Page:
negation, not, \+
The concept of logical negation in Prolog is problematical, in the sense that the only method that Prolog can use to tell if a proposition is false is to try to prove it (from the facts and rules that it has been told about), and then if this attempt fails, it concludes that the proposition is false. This is referred to as negation as failure. An obvious problem is that Prolog may not have been told some critical fact or rule, so that it will not be able to prove the proposition. In such a case, the falsity of the proposition is only relative to the "mini-world-model" defined by the facts and rules known to the Prolog interpreter. This is sometimes referred to as the closed-world assumption.

A less obvious problem is that, depending again on the rules and facts known to the Prolog interpreter, it may take a very long time to determine that the proposition cannot be proven. In certain cases, it might "take" infinite time.

Because of the problems of negation-as-failure, negation in Prolog is represented in modern Prolog interpreters using the symbol \+, which is supposed to be a mnemonic for not provable with the \ standing for not and the + for provable. In practice, current Prolog interpreters tend to support the older operator not as well, as it is present in lots of older Prolog code, which would break if not were not available.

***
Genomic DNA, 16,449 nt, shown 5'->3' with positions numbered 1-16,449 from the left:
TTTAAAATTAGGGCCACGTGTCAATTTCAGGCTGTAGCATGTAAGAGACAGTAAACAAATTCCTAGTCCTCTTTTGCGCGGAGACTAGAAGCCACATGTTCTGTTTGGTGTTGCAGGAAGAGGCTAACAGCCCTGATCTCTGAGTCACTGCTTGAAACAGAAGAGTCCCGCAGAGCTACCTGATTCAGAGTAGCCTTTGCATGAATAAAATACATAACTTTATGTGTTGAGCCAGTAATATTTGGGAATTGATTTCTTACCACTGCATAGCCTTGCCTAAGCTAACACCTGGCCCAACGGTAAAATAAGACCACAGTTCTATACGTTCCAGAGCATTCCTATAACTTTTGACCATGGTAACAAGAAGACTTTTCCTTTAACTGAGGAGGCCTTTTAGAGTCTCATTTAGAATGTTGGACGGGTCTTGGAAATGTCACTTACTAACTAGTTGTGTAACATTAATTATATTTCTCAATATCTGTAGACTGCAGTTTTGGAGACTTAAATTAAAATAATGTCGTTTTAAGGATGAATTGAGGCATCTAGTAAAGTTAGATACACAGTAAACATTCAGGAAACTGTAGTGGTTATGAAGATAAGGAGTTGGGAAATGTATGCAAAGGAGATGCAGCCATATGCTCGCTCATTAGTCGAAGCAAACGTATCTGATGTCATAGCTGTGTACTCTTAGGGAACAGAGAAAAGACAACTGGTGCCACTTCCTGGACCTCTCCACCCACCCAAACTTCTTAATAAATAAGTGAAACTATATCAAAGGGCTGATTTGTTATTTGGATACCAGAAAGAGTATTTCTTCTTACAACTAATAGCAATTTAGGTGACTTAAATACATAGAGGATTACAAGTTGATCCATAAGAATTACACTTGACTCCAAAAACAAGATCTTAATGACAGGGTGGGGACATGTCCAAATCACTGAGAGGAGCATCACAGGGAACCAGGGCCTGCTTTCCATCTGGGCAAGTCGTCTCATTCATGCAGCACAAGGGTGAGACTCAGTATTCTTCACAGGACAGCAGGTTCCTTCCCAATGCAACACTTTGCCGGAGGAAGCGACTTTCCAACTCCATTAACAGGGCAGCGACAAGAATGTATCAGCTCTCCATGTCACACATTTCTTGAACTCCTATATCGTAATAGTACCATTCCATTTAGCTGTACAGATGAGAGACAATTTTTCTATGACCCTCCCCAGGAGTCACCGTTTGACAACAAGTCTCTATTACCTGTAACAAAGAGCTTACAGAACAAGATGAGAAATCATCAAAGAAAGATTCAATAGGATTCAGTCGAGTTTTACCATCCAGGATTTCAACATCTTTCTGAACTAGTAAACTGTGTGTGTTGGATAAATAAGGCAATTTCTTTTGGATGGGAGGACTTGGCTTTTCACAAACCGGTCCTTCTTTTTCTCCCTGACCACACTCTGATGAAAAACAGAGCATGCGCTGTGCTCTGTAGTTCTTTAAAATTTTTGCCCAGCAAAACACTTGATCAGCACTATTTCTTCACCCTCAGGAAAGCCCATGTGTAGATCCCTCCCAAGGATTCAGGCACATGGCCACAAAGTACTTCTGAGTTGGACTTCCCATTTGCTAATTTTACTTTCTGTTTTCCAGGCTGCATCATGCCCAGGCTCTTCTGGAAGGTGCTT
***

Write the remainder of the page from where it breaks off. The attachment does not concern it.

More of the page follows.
Examples:

?- \+ (2 = 4).

true.

?- not(2 = 4).

true.

Arithmetic comparison operators in Prolog each come equipped with a negation which does not have a "negation as failure" problem, because it is always possible to determine, for example, if two numbers are equal, though there may be approximation issues if the comparison is between fractional (floating-point) numbers. So it is probably best to use the arithmetic comparison operators if numeric quantities are being compared. Thus, a better way to do the comparisons shown above would be:

?- 2 =\= 4.

true.